“Thanks for hauling away the leaves, Eric,” Tina said, leaning against the porch railing and scanning the freshly raked yard. “Our town doesn’t allow us to burn leaves.”
“We have the same problem. But since I have woods nearby I dump them there.” Striding over to his pick-up truck, he hauled out a bright blue tarp and swept some of the leaves from a neat pile onto it and lugged it back to the truck. After several trips to and from the pick-up, the leaves were all cleared away.
“You’ve been such a help since I moved here,” Tina said. When raking the large yard, she had wondered how she would get rid of the leaves. Then Eric arrived to save the day.
“Least I could do since my mother told me she and your mother were friends since school days. Your mother asked if I could help you around till you got settled.” He pulled off his cap and ran his fingers through his hair. Thick dark hair, Tina noticed reluctantly.
If she knew her mother right, she was making plans behind the pretense of getting Eric to “help out” with her move to a new town and a new job. But she didn’t want to seem ungrateful. Eric had been cheerful and kind in the way he’d called now and then to ask if she needed anything.
“You must let me treat you to a home-cooked dinner soon,” Tina said. Though when she could do that she didn’t know since she was busy learning the ropes at the computer software company which she’d just joined.
“Don’t worry about that. You just settle in.” He waved and drove off. Tina picked up her rake and gloves to put away when her neighbor, Carol, came out to sweep the leaves off her front steps. Seeing Tina, she smiled and walked over to her.
“You’ve got your leaves done and I still have to do mine.”
“That’s because I had some help with it.”
“Was that Eric Masterson I saw talking to you?” Carol asked.
“Yes,” Tina said, surprised. “Know him?”
“He’s the speech therapist for the school my husband teaches at, and Tom can’t say enough good things about him.”
“Really?” Tina hadn’t even asked what line of work he was in. She’d just taken his help for granted without trying to learn anything about him. Of course she knew why. Her mother, well meaning as she was, expected that the casual friendship would jell into something else, and that wasn’t what Tina wanted at all. “He’s just helping me settle in since our mothers are good friends.”
“Well, back to work. If you need anything, holler.” Carol grinned and walked back to her house.
Tina sniffed the crisp fresh air and squinted in the golden sunshine. She like it here and the neighbors were friendly. Still, it would take a little time before she was really settled. Putting away the rake and gloves she went into the house and got to work emptying a cardboard box containing kitchen supplies. Soon she would have the semblance of a home.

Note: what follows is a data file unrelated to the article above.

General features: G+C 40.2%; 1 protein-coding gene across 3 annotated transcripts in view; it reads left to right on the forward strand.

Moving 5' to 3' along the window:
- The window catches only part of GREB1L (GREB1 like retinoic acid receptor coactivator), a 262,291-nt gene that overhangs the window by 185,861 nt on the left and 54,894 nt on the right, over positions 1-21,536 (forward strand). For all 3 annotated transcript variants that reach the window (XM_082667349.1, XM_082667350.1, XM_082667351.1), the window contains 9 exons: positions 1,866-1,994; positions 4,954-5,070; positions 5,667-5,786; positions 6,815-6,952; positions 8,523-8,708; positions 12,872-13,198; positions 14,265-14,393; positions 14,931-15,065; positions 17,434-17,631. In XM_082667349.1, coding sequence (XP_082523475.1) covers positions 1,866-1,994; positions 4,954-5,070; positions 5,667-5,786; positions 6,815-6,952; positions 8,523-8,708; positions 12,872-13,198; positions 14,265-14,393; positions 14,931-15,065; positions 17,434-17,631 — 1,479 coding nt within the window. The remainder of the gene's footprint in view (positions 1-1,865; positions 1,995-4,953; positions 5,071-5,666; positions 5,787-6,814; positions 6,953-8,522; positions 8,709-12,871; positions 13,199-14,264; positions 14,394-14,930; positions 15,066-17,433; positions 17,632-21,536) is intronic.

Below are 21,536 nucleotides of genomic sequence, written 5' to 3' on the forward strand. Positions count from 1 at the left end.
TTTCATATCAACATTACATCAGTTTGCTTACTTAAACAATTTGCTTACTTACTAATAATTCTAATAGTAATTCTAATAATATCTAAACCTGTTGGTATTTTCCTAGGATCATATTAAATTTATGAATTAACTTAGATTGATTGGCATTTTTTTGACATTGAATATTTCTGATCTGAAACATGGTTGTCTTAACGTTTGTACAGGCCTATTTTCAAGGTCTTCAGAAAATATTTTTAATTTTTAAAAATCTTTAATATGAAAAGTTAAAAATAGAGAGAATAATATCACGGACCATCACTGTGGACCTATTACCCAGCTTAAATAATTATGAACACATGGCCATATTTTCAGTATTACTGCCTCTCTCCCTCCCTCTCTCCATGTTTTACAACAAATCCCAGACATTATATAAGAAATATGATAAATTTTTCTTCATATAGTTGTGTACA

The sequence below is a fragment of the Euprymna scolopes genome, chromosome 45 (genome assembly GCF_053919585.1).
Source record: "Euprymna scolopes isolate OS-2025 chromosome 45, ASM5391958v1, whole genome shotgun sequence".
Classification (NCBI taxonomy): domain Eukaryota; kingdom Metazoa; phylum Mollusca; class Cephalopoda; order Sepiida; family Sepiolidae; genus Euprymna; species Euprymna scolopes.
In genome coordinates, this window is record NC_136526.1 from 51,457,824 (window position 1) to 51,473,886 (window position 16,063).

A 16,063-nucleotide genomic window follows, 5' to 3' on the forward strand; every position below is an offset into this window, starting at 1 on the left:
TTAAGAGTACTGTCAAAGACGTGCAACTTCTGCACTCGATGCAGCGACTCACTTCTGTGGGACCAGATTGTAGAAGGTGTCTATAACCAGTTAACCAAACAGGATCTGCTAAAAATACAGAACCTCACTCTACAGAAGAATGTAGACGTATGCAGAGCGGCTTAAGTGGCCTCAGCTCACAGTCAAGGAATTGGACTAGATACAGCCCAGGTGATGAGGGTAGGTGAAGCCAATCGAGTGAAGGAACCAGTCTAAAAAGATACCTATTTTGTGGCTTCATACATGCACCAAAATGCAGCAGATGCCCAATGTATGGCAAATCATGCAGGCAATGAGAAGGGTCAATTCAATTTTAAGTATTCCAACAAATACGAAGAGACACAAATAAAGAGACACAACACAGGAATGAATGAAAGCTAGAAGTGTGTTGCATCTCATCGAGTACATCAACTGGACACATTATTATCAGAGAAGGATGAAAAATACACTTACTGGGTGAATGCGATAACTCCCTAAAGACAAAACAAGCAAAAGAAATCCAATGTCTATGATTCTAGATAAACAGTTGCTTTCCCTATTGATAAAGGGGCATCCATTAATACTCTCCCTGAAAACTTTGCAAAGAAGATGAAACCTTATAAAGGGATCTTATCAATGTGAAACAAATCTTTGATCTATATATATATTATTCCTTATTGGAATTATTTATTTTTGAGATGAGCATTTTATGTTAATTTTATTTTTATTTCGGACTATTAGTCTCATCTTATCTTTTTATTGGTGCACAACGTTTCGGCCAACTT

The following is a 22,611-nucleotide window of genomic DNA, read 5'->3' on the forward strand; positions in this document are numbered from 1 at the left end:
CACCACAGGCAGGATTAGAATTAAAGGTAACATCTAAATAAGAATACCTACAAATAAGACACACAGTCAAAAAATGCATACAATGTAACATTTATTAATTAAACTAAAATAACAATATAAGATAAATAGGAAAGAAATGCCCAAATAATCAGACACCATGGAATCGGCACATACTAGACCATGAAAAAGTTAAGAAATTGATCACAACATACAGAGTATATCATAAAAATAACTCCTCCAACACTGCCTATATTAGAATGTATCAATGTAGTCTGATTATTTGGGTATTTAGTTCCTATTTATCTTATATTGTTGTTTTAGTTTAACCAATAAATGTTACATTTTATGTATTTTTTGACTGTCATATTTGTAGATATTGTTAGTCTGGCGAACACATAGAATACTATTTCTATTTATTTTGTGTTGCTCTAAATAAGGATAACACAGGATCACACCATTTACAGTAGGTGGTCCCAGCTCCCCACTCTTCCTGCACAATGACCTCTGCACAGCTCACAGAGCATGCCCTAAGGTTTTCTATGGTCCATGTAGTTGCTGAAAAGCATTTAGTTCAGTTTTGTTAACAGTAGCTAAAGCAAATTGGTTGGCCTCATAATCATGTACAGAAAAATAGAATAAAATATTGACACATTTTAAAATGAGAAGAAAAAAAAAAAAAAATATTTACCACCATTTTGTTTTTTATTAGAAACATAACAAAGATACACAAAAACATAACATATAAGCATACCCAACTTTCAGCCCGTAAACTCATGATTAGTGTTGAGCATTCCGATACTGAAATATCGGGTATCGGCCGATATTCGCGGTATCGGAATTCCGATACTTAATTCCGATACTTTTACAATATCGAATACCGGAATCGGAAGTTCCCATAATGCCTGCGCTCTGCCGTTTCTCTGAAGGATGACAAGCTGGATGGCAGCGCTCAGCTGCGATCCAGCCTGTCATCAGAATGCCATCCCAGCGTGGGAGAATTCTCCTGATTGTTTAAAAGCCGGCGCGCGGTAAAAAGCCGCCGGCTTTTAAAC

The shrill tone of her cordless phone caused her to lean up and grab the phone from the kitchen table. It was Eric.
“I was going to the Farmer’s Market. Did you need anything from there?”
“Not right now. Thanks for asking.”
Tina bit her lower lip as she replaced the phone on the table. Eric seemed so nice and thoughtful. If her mom hadn’t planned for him to be a chaperone while she settled at her new place, she might have been interested in him. She had deliberately ignored the way the corners of his eyes crinkled when he smiled. He was probably helping her against his will, just to be nice to his mother. She blew out a breath. Too bad. That was what happened when her mother tried to prod her along to meet “somebody nice.”
The phone rang suddenly. It was her mother wanting to know if Eric had helped her.
“Yes, he did, Mom. But I know what you’re up to.”
“And what is that, dear?”
“You’re trying to fix me up with him,” Tina said with secret glee. She had caught her mother at her little game.
“What? Eric? Oh no. You’ve got it wrong.”
“You were not trying to fix me up with him?” This was a first.
“Of course not. You’re not his type.”
“What type would that be?”
“Well--you’re outgoing. When I met him at Phyllis’ once, he struck me as being a serious young man.”
Tina was so stunned that she had no words for a few moments. This put a whole new complexion on things. Her interest in this serious young man, as her mother called him, was perking. She wanted to know what made him tick. Maybe she would prepare that dinner and invite him after all.